Unfolding Here: advice from people on the road

Greetings from DesMoines, Iowa!


For the last few days I have been driving across the country with Caroline Catlin.

We’re collecting handwritten pieces of advice from people we meet along the way, because why not?!

unfoldinghere1unfoldinghere2unfoldinghere4You can read more of that advice here and follow along on Instagram.

This mini-project is unfolding into beautiful, face-to-face interconnectivity on the move. I’m grateful for this time to stop and reflect.. and to catch up on episodes of On Being.

In San Francisco I’ll be attending a meet-up of climate activists going to Morocco this November as part of the youth delegation with SustainUS. Then it’s back to the northeast for a few months of coaching rowing at Phillips Exeter before packing up the bicycle and flying to Marrakech.

What piece of advice would you give to your past, present, or future self?


Rhythm (yes, again)

I have written about rhythm before.

Silence is rhythmic architecture — the places where we build things. Silence is beautiful.

I’m wrestling with a 50,000 word beast and crafting a letter to send to literary agents, yes, but my days in this river town are bookended by sweat: rowing and boxing.

I like working hard and punching the pads of my kick-ass boxing buddy and gliding on the misty morning river. I like it a whole lot.

The sound of my gloves colliding with her pads or her gloves colliding with my pads is not unlike a firework.

This year on New Year’s Eve I embraced my inner nannaish tendencies. I did not go out. I made myself an elaborate meal of veggies dipped in hummus. I wrote three letters to friends back home while listening to episodes of On Being. At midnight I played guitar for no one but myself. I sat on the porch and listened to the sounds of fireworks going off all around. It was a night I loved for its stillness––an evening so still I could see my own reflection.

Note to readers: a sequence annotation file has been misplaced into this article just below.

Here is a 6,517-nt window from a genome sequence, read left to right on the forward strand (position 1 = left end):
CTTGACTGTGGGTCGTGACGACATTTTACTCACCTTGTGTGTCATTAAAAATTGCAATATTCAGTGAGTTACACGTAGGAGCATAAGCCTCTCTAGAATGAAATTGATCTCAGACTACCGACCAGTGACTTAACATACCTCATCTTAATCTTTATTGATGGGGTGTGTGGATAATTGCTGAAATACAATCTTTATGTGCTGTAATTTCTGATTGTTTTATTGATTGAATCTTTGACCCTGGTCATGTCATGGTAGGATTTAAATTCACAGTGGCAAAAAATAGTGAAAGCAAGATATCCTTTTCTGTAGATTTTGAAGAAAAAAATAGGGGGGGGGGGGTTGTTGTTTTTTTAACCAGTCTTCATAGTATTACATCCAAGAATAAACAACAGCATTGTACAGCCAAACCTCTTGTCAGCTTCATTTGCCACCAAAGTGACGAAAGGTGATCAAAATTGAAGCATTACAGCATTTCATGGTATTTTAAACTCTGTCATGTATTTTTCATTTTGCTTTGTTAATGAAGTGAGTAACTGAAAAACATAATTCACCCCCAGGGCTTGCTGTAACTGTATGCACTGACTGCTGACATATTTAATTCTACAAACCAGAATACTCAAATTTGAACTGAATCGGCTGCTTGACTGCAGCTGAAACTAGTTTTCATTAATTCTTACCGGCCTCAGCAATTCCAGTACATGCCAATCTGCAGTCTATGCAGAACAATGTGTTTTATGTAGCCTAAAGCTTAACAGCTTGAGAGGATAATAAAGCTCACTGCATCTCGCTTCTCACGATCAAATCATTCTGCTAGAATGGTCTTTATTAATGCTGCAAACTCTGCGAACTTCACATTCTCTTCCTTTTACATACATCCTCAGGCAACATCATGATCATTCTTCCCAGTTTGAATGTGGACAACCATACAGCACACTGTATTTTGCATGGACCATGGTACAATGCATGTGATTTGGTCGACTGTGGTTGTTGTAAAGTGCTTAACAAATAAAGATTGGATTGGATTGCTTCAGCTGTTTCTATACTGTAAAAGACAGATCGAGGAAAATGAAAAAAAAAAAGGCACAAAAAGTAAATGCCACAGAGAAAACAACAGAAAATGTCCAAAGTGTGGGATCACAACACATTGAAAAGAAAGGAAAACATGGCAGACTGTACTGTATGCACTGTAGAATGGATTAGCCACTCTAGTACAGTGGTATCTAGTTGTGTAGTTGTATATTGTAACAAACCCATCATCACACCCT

A few days ago I made a list of things I love. Because, hey, it’s beautiful to be alive. Also, pesto. Nuff said.


While I was writing this list, the sky was being itself. I love watching the sunset from a porch. Every minute, every moment, was brand new.


It’s beautiful to be staying still. It’s beautiful to be writing and to be getting those words out into the world.

Three more things happened today:

  1. The piece I wrote for Harvard Magazine went live: http://harvardmagazine.com/2016/01/listening-as-activism

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2. I went live on the air with ABC Darwin (National Radio in Australia) to reflect on the past year & the unfolding mysteries of 2016:


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Public radio is an intensely intimate experience. I love that about it.

3. I made my favorite recipe in the whole world, Carrot Pie from Mollie Katzen’s Enchanted Broccoli Forest––domestic bliss for this little touring cyclist that could.

carrot pie recipe // nut crust recipe

There’s magic in stillness, ya’ll.

And eating is a way of knowing. Listening is a way of knowing. Loving is a kind of surrender.

There is rhythm in motion and there is rhythm in staying still.

So glad to be here on this journey with you. The year is off to a whirlwind of a crazy-gorgeous start.

Love to you,





Happy Holidays!


Beautiful people of the Internet,

Sending big love your way from a river town in New Zealand where I am hunkered down for a few months to work on writing a book proposal.

It’s slow going and there are lots of little projects to get out of the way before the nitty gritty book proposal production happens HOWEVER — I am in good company.